It is very important that we teach our children how to use money, if it is already missed.
This is sometimes a bit tiring but necessary.
I’d like to give you some help with this, although a blog post is not enough. So now I just write a few things about teaching young children.
The origin of money, the value of work
Saving and investing money
Wise spending of money and value for money
Donation (Well, most adults should be taught this, I have been wanting to write about this for a long time.)If your child can count, let’s count money together.
We play with money, for example, put them in a row, or scratch them on paper with graphite pencils, etc. In this case, we can mention things like the fact that fifty forints is bigger than one hundred forints, but they only give half that amount of goods. If you are already bigger, you can ask him to pay for example $ 300 with the coins he has.
Teach you early on that you have to pay for everything, lollipops in the store, as well as cable TV at home. When the invoice letter arrives, show him that you have to pay it now.
A basic lesson. what the difference between need and desire is we want a lot, but we don’t need everything.
It is important that you understand early on that money comes from work and that it is only available in a limited way, not in the tree room or in the cash machine without limit. A great time to withdraw money is to explain that you have less money left in your account now that you will have to schedule it by the end of the month. (You confuse the kid if you say I have no money to buy the game you are asking for and then, twenty minutes later, withdraw money from the slot machine. So you lied to him because you have money.)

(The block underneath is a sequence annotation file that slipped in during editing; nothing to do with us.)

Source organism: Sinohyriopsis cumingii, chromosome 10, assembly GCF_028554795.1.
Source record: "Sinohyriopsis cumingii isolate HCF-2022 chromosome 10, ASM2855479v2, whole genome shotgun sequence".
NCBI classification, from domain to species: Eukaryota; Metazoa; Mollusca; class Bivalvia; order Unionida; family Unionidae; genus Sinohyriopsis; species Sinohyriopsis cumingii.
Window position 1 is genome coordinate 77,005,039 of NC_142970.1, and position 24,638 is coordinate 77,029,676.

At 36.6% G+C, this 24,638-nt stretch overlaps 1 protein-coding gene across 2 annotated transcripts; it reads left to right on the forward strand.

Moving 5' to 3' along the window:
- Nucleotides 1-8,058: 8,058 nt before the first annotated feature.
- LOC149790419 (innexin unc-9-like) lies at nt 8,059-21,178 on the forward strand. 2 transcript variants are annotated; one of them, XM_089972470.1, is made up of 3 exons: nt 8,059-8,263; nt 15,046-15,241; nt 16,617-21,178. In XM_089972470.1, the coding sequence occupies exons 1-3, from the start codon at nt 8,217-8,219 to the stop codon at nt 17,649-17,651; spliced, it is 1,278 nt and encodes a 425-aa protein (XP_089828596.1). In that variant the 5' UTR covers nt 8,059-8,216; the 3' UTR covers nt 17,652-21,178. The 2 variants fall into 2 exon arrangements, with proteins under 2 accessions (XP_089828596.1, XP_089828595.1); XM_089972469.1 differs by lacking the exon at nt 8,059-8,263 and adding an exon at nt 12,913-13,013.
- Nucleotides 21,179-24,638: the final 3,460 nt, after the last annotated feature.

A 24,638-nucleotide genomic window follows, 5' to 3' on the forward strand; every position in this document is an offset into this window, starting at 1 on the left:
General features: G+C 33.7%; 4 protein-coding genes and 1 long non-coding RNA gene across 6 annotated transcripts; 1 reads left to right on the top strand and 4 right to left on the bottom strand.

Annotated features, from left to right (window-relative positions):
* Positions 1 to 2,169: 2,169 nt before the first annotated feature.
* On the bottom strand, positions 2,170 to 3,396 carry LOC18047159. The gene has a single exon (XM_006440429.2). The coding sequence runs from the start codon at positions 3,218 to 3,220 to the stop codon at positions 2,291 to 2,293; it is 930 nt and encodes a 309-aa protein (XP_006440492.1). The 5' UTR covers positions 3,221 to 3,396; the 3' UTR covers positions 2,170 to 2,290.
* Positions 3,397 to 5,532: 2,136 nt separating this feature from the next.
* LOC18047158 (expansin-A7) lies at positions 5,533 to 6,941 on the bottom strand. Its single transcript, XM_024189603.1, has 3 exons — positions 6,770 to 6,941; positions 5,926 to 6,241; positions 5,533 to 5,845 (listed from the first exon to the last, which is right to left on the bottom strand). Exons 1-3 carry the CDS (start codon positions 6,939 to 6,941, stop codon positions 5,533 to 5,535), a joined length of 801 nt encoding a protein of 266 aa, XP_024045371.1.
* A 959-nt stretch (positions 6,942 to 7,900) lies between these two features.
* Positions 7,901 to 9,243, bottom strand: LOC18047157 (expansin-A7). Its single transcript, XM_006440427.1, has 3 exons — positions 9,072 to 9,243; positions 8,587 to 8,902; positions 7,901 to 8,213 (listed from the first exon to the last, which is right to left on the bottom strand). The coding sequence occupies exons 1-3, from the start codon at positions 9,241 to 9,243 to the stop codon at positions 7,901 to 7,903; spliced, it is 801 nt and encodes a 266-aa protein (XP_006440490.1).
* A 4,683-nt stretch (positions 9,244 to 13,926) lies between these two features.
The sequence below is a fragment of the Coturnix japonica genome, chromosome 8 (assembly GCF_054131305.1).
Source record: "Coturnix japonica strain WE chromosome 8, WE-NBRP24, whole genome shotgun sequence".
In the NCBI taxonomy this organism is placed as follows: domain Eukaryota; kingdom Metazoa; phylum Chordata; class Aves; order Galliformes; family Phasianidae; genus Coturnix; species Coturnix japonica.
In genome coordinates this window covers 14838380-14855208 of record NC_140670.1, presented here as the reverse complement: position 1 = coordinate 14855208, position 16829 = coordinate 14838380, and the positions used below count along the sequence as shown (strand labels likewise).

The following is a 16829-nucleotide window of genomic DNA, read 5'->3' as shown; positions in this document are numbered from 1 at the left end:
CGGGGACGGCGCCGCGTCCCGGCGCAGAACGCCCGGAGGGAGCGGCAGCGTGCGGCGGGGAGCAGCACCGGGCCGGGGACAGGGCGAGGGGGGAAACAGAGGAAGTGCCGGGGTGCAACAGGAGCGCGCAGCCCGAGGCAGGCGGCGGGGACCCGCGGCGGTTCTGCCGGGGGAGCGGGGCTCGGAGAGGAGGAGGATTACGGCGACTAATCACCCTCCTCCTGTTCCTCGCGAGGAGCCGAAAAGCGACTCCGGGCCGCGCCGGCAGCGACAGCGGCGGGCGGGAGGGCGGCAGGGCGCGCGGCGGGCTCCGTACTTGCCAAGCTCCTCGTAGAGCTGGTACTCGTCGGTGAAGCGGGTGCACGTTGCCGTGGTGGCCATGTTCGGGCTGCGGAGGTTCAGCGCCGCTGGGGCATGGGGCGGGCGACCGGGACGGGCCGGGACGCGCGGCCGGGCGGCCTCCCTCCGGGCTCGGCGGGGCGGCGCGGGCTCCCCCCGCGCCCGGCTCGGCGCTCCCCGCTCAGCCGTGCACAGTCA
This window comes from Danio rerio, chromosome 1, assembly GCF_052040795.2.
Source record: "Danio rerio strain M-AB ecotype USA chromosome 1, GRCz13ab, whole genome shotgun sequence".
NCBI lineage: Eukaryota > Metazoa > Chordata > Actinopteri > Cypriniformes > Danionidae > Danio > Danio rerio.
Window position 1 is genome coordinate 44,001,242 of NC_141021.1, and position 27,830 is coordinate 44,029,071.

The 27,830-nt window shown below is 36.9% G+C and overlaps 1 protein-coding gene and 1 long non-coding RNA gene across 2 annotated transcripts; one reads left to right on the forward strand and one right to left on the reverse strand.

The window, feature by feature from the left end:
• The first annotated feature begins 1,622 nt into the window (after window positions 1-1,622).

If you go shopping, tell the kid how much money they need to go shopping. Ask them to help you get the job done to get everything done. If you put something in the basket, let’s say it costs you, we only have $ 4550 left. This is a great game to understand the prices, what is the difference between the amounts that a ball costs less money than a video game, but you will not have any money left over if you buy any.
It’s better to buy it now because we save 20% or compare it to the price tag to see if a bigger pack is cheaper. (Of course, let’s explain to him the essence of the action, not buying something we don’t need, just because it’s cheaper.)
If you pay with cash, let him pay and take the return, which you count together.
Listing is also good for showing that at least 20-30% of your purchases are impulsive, unplanned purchases. This is how we usually take unnecessary, fattening and expensive things. When we go home, let’s review with the child if we have managed to keep to the list. If not, let’s see what we bought plus and whether they were needed. If the task is successful, let us praise ourselves.